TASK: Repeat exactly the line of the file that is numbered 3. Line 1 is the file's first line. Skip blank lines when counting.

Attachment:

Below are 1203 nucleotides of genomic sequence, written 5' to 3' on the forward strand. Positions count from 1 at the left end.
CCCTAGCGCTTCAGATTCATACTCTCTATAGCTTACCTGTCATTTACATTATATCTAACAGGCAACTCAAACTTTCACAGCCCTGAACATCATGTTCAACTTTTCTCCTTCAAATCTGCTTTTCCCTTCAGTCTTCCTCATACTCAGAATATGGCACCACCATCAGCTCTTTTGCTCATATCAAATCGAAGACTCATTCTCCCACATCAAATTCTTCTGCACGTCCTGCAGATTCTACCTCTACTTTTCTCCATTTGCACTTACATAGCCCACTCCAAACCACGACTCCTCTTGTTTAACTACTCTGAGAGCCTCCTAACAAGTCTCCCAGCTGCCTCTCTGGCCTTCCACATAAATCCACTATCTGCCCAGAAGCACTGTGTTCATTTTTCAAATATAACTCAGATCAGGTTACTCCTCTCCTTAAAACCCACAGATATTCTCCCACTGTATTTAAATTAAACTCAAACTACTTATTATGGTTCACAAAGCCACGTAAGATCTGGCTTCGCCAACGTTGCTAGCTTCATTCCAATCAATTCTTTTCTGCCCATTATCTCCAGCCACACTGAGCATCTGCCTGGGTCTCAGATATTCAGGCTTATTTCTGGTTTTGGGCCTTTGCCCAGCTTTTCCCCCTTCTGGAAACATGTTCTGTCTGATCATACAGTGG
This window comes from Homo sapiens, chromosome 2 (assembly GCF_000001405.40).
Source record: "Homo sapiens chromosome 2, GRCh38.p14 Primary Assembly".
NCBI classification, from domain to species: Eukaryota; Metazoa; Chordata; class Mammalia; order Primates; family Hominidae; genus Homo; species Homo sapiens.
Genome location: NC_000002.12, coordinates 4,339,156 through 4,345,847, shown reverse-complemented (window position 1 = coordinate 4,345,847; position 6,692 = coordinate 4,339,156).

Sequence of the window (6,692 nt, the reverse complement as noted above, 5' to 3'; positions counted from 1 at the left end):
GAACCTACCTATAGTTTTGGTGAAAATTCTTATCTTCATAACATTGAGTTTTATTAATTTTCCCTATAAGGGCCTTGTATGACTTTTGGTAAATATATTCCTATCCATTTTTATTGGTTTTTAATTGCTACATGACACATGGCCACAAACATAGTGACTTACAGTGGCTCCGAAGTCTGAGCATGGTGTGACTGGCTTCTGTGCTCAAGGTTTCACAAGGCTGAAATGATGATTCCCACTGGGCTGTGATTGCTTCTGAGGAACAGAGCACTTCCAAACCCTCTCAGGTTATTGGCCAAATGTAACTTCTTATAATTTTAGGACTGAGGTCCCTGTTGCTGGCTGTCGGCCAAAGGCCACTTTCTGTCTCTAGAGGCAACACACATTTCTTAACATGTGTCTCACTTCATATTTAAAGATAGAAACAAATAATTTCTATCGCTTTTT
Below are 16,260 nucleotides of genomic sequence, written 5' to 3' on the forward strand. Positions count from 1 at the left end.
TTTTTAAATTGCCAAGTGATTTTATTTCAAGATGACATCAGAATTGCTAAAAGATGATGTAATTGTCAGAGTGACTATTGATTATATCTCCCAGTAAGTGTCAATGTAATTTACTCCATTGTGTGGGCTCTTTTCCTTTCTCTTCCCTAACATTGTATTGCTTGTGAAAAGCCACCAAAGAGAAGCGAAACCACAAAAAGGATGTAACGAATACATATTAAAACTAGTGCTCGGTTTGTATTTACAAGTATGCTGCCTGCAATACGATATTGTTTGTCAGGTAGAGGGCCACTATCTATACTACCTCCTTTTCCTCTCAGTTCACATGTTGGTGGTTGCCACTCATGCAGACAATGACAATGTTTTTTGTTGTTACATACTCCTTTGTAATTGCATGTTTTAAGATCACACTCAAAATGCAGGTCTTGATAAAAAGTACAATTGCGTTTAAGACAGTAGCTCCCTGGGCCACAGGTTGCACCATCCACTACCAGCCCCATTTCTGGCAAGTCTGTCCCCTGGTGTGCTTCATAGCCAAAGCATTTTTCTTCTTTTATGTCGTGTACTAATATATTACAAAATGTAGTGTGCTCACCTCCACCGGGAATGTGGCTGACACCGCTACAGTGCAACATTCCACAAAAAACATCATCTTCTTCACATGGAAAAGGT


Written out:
This window comes from Homo sapiens, chromosome 2 (assembly GCF_000001405.40).